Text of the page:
It was only a matter of time before the Insurance industry pushed back against Connecticut’s controversial health proposal called SustiNet.
SustiNet, the state’s best hope for a public option was panned as more costly and convoluted in this report , which focused on the recommendations the SustiNet Board of Directors made earlier this year to the legislature.
The report put together by the Hay Group for America’s Health Insurance Plans concluded that it will cost the state $62 million by 2017, rather than save the state $224 million in that same year to implement SustiNet and convert certain populations to Medicaid.
The SustiNet plan is designed to pool together all state health insurance populations including Medicaid recipients, state employees, municipalities, and eventually the public.
The report, which was not distributed widely and can only be found on a free software platform called Scribd, argues that since the state has already converted the low-income adult population to Medicaid the savings from that move can’t be counted twice. It also argued the state employees health benefits are very rich and municipalities and small businesses, which the state will eventually add to SustiNet, may not be able to afford it.
The report goes on to talk about the insurance risk the state is facing in trying to implement a plan that will immediately include more than 700,000 covered lives.
“If the premiums for covered members do not cover the claims incurred then the state would be taking on potentially unknown additional liability related to subsidizing the coverage,“ the report concluded. “To give a sense of the potential magnitude, if the state were to combine all of the approximately $8 billion in health benefits it currently supervises in the SustiNet, a one percent underestimate in the claims and premiums required to cover these claims could yield a loss of $80 million.”
The report also criticizes the recommendations to expand and increase coverage for low-income families on the HUSKY health insurance plan but “it provides no estimate of the cost implications of these recommendations.”
No one from the Hay Group returned numerous phone calls Wednesday to answer questions about the report, which was based on the SustiNet Board of Directors recommendations to the legislature and not the legislation currently weaving its way through the legislative process.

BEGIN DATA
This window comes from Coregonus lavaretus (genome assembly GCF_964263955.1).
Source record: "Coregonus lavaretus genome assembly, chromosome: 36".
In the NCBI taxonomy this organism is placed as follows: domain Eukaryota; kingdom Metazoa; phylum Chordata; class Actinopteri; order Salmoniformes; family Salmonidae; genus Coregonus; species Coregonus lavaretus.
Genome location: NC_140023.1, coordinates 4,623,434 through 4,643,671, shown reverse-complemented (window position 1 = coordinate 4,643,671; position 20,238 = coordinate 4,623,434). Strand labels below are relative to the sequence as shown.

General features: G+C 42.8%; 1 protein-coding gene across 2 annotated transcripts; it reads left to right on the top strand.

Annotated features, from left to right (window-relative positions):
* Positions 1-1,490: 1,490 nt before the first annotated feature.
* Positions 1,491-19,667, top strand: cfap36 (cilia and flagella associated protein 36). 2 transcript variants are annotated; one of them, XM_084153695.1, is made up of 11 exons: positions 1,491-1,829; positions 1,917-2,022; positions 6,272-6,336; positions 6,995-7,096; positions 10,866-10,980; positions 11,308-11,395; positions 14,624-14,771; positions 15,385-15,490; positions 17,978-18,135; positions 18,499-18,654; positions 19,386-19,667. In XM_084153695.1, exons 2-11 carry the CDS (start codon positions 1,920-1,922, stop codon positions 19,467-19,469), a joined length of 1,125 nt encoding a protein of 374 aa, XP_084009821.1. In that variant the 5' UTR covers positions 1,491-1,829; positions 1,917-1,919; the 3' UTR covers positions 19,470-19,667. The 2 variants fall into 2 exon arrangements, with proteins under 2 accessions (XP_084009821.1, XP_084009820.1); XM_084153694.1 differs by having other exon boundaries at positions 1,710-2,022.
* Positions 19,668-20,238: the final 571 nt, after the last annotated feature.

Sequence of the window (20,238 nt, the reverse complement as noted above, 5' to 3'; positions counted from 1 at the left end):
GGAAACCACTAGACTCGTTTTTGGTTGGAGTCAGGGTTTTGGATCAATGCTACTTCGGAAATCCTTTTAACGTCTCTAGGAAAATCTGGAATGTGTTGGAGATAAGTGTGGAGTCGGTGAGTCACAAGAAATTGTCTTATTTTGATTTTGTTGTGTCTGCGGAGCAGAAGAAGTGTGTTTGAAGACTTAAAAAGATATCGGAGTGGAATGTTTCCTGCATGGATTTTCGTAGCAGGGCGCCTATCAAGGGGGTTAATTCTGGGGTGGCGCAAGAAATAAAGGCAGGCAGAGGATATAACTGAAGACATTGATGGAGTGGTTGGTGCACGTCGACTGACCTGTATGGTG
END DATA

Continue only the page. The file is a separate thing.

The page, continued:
Universal Health Care Foundation President Juan Figueroa called the report “deeply flawed and containing numerous factual errors.”
“We’re taking a closer look at the report, but the most superficial read shows it contains glaring inaccuracies,” Figueroa said. “They clearly misunderstood the SustiNet report.”
“They’ve taken numbers and used them selectively to arrive at erroneous conclusions,” Figueroa said in a statement. “Besides, the report is also talking about the proposal from the SustiNet Health Partnership Board and not the current legislation.”
Sen. Minority Leader John McKinney, R-Fairfield, said he understands that the report is not on the proposed legislation, but he was struck by the fact that it looks like they’re counting savings already accounted for in the state budget.
He said those savings from switching the State Administered General Assistance adults to Medicaid shouldn’t count toward the SustiNet savings since that change is not dependent on whether SustiNet succeeds or not.
As for the cost of the proposal, McKinney said two years ago the Office of Fiscal Analysis estimated a similar proposal would cost the state $11.8 billion to $18 billion so it’s “ludicrous” to think the current SustiNet proposal won’t cost the state any money.
Rep. Besty Ritter, co-chairwoman of the legislature’s Public Health Committee, said she didn’t have time to read the report but was told the assumptions in the report are based on the recommendations by the SustiNet Board and not the current legislation.
She said a fiscal note for the SustiNet legislation is expected early next week. Sources say it is expected to be completed next Monday. Ritter preferred to wait for that report before commenting further on the bill, which hasn’t received the support of Gov. Dannel P. Malloy’s administration.
Last month Malloy’s administration said it supports the goal of SustiNet, but doesn’t believe there’s enough money in the next two year budget to adopt it. It’s a theme he’s repeated at town halls across the state when asked by proponents of the legislation to support it.
The SustiNet legislation made it through three legislative committees and is expected to have to get through a few more before it gets onto the House calendar.